Fayette County

Storm could make Thursday morning rush hour a mess

A snow plow cleared the combination of snow and ice on Tates Creek Rd. during a freezing rain event in Lexington, Ky., Thursday, December, 16, 2010. Snow changed over to freezing rain during the early morning hours. Charles Bertram | Staff
A snow plow cleared the combination of snow and ice on Tates Creek Rd. during a freezing rain event in Lexington, Ky., Thursday, December, 16, 2010. Snow changed over to freezing rain during the early morning hours. Charles Bertram | Staff

With forecasters predicting a storm would dump freezing rain early Thursday, Central and Eastern Kentucky scurried Wednesday to prepare.

The National Weather Service said snow was expected to start falling in both regions Wednesday night and turn to sleet and freezing rain. The heaviest precipitation was expected to end by daybreak Thursday, followed by light precipitation throughout the day.

At a press conference Wednesday afternoon, Lexington Mayor Jim Newberry said about 40 salt trucks would be out Wednesday night and about 50 Lexington police officers had been reassigned so they can be available during Thursday morning's rush hour.

Sam Williams, director of the city's Division of Streets, Roads and Forestry, said moving cars off snow routes will help crews remove snow more efficiently. For snow-route information, see www.lexingtonky.gov.

Williams said crews would work throughout Wednesday night as necessary to clear roads. He said 12-hour shifts had been implemented to keep people working throughout the storm.

The University of Kentucky postponed final exams scheduled before 10 a.m. Thursday. Final exams scheduled for 10 a.m. or after were to proceed as planned. Staff and faculty were to report to work as scheduled, and university business offices and services were to continue on their regular schedules.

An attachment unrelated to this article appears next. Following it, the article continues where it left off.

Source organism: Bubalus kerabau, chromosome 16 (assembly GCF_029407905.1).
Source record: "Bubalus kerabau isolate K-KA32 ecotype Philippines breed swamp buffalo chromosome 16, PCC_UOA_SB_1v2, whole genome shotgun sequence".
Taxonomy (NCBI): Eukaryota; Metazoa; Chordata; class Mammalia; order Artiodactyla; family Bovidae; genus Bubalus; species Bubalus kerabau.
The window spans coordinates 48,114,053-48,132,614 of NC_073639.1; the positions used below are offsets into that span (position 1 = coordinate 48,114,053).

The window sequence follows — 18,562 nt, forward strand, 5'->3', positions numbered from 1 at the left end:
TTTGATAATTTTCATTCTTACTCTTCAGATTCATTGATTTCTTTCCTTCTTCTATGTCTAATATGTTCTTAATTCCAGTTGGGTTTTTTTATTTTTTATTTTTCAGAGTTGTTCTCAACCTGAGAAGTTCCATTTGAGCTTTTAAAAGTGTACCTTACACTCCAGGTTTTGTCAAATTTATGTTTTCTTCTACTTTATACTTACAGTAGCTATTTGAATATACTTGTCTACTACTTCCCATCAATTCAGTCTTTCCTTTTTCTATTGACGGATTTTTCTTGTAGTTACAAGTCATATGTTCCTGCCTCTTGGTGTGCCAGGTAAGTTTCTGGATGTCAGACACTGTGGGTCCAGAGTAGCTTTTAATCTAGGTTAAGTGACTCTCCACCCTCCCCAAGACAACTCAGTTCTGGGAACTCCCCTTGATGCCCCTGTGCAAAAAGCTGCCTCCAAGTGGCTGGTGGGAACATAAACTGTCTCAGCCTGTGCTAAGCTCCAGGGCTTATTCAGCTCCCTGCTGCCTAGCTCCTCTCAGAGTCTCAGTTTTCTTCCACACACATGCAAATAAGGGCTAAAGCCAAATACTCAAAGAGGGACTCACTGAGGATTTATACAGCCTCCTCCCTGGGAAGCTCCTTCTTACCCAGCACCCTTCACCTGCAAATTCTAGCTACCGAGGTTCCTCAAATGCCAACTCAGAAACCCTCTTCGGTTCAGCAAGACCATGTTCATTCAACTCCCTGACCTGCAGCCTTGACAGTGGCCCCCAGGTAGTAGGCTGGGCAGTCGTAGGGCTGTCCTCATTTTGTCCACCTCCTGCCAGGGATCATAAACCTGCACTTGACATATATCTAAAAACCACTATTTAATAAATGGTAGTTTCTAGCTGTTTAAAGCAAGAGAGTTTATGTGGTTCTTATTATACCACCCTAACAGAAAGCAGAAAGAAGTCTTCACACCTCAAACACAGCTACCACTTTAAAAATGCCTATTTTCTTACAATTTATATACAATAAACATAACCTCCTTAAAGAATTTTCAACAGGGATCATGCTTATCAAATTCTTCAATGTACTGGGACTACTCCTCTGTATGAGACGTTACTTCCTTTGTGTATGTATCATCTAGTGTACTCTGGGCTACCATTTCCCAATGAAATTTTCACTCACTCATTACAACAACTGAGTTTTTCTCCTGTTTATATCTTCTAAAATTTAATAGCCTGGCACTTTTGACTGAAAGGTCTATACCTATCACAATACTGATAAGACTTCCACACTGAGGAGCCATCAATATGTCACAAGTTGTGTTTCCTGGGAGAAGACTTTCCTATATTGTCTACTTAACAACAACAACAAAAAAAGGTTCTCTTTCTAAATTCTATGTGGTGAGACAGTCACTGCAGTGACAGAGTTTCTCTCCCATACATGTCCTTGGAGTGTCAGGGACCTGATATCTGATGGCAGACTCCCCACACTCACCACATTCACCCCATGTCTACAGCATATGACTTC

Finals originally scheduled for 8-10 a.m. Thursday were reassigned to Friday with new times and/or new locations. Check uknow.uky.edu for more information.

Eastern Kentucky University said it would cancel all Thursday finals before 1 p.m. at all of its campuses. Students can check EKU's Web site, eku.edu, for updates on rescheduling. EKU offices will open at 10 a.m. Thursday, and Model Lab School has a two-hour delay.

The Lexington area could get 3 to 4 inches of snow, which is expected to transition into sleet and freezing rain on Thursday, said Nathan Foster, a meteorologist with the National Weather Service in Louisville. He said ice accumulation could range from a quarter-inch to a half-inch.

Harrison and Scott counties and areas farther north could receive 5 to 7 inches of snow, Foster said. In areas south of Lexington, less snow accumulation is expected, but a quarter-inch to a half-inch of ice accumulation is possible, he said.

A winter storm warning was in effect for Eastern Kentucky, from Fleming County to the Tennessee and Virginia borders, starting at 9 p.m. Wednesday, said Chuck Greif, a meteorologist with the National Weather Service in Jackson. The warning will probably last until 10 a.m. Thursday in southeastern Kentucky and until noon in the middle portion of Eastern Kentucky, including Hazard and Jackson, and 4 p.m. farther north, Greif said.

Snow was expected to give way to sleet Thursday morning, changing to freezing rain or all rain in southern Kentucky.

Areas north of the Mountain Parkway and Interstate 64 could get 4 to 8 inches of snow mixed with some sleet by mid-afternoon Thursday, Greif said.

Cold air was expected to move back in later Thursday. A lingering drizzle in the evening could freeze, he said.

Kentucky Utilities, which has customers across the state, has been bracing for the storm for days.

KU spokesman Cliff Feltham said to expect outages as tree limbs fall on power lines, but it was impossible to tell how many and where they would occur.

There were 769,000 power outages reported statewide and much of the western half of the state was immobilized by downed trees and utility lines after an ice storm at the end of 2009.

In February 2003, an ice storm left 115,000 Kentucky Utilities customers without power, and some of them waited for more than a week for power to be restored.

Mayor Newberry said city road crews have already used about 3,000 tons of salt. The city usually uses 10,000 to 12,000 tons of salt during an average winter, he said.

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